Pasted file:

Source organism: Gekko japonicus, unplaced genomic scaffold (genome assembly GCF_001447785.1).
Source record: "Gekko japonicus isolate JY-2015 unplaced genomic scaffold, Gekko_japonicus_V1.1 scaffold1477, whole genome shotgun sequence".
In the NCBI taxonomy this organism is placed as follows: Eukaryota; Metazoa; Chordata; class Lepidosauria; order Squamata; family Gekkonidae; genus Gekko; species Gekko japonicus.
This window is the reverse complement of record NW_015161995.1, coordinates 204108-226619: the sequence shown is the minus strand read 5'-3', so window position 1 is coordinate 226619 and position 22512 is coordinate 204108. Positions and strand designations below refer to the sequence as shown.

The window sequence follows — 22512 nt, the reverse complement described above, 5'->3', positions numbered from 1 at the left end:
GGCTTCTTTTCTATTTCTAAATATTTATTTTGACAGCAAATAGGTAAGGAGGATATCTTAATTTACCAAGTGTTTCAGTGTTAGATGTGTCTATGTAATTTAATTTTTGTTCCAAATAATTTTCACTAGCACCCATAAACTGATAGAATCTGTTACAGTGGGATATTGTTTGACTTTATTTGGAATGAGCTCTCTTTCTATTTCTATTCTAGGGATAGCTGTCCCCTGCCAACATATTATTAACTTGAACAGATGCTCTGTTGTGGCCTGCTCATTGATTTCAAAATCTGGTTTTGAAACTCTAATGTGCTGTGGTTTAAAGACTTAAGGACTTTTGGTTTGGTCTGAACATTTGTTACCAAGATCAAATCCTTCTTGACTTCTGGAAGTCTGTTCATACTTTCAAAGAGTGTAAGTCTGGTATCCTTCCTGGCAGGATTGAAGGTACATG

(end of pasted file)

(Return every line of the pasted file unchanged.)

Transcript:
Source organism: Gekko japonicus, unplaced genomic scaffold (genome assembly GCF_001447785.1).
Source record: "Gekko japonicus isolate JY-2015 unplaced genomic scaffold, Gekko_japonicus_V1.1 scaffold1477, whole genome shotgun sequence".
In the NCBI taxonomy this organism is placed as follows: Eukaryota; Metazoa; Chordata; class Lepidosauria; order Squamata; family Gekkonidae; genus Gekko; species Gekko japonicus.
This window is the reverse complement of record NW_015161995.1, coordinates 204108-226619: the sequence shown is the minus strand read 5'-3', so window position 1 is coordinate 226619 and position 22512 is coordinate 204108. Positions and strand designations below refer to the sequence as shown.

The window sequence follows — 22512 nt, the reverse complement described above, 5'->3', positions numbered from 1 at the left end:
GGCTTCTTTTCTATTTCTAAATATTTATTTTGACAGCAAATAGGTAAGGAGGATATCTTAATTTACCAAGTGTTTCAGTGTTAGATGTGTCTATGTAATTTAATTTTTGTTCCAAATAATTTTCACTAGCACCCATAAACTGATAGAATCTGTTACAGTGGGATATTGTTTGACTTTATTTGGAATGAGCTCTCTTTCTATTTCTATTCTAGGGATAGCTGTCCCCTGCCAACATATTATTAACTTGAACAGATGCTCTGTTGTGGCCTGCTCATTGATTTCAAAATCTGGTTTTGAAACTCTAATGTGCTGTGGTTTAAAGACTTAAGGACTTTTGGTTTGGTCTGAACATTTGTTACCAAGATCAAATCCTTCTTGACTTCTGGAAGTCTGTTCATACTTTCAAAGAGTGTAAGTCTGGTATCCTTCCTGGCAGGATTGAAGGTACATG